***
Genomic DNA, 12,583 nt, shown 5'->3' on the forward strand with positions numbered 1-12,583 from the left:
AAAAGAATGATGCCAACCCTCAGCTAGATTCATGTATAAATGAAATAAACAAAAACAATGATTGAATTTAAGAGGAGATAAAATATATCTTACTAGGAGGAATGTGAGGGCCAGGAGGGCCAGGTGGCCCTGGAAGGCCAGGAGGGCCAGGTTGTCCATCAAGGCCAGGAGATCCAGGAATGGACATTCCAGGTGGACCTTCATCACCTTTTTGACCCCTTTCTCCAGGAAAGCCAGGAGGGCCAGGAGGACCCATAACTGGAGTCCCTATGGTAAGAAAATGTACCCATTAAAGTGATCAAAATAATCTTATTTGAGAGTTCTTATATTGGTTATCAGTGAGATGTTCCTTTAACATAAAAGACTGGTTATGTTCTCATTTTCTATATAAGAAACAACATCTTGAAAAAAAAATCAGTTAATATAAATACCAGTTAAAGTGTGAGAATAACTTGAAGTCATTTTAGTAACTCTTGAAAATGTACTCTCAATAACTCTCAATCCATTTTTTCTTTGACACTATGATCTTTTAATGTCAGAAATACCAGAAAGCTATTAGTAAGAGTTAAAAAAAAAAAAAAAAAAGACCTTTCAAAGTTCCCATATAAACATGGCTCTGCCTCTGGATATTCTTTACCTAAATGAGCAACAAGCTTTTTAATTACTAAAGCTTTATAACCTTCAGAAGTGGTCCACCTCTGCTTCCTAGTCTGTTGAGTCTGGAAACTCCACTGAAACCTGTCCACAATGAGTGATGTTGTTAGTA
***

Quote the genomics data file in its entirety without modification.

Genomic DNA, 12,583 nt, shown 5'->3' on the forward strand with positions numbered 1-12,583 from the left:
AAAAGAATGATGCCAACCCTCAGCTAGATTCATGTATAAATGAAATAAACAAAAACAATGATTGAATTTAAGAGGAGATAAAATATATCTTACTAGGAGGAATGTGAGGGCCAGGAGGGCCAGGTGGCCCTGGAAGGCCAGGAGGGCCAGGTTGTCCATCAAGGCCAGGAGATCCAGGAATGGACATTCCAGGTGGACCTTCATCACCTTTTTGACCCCTTTCTCCAGGAAAGCCAGGAGGGCCAGGAGGACCCATAACTGGAGTCCCTATGGTAAGAAAATGTACCCATTAAAGTGATCAAAATAATCTTATTTGAGAGTTCTTATATTGGTTATCAGTGAGATGTTCCTTTAACATAAAAGACTGGTTATGTTCTCATTTTCTATATAAGAAACAACATCTTGAAAAAAAAATCAGTTAATATAAATACCAGTTAAAGTGTGAGAATAACTTGAAGTCATTTTAGTAACTCTTGAAAATGTACTCTCAATAACTCTCAATCCATTTTTTCTTTGACACTATGATCTTTTAATGTCAGAAATACCAGAAAGCTATTAGTAAGAGTTAAAAAAAAAAAAAAAAAAGACCTTTCAAAGTTCCCATATAAACATGGCTCTGCCTCTGGATATTCTTTACCTAAATGAGCAACAAGCTTTTTAATTACTAAAGCTTTATAACCTTCAGAAGTGGTCCACCTCTGCTTCCTAGTCTGTTGAGTCTGGAAACTCCACTGAAACCTGTCCACAATGAGTGATGTTGTTAGTA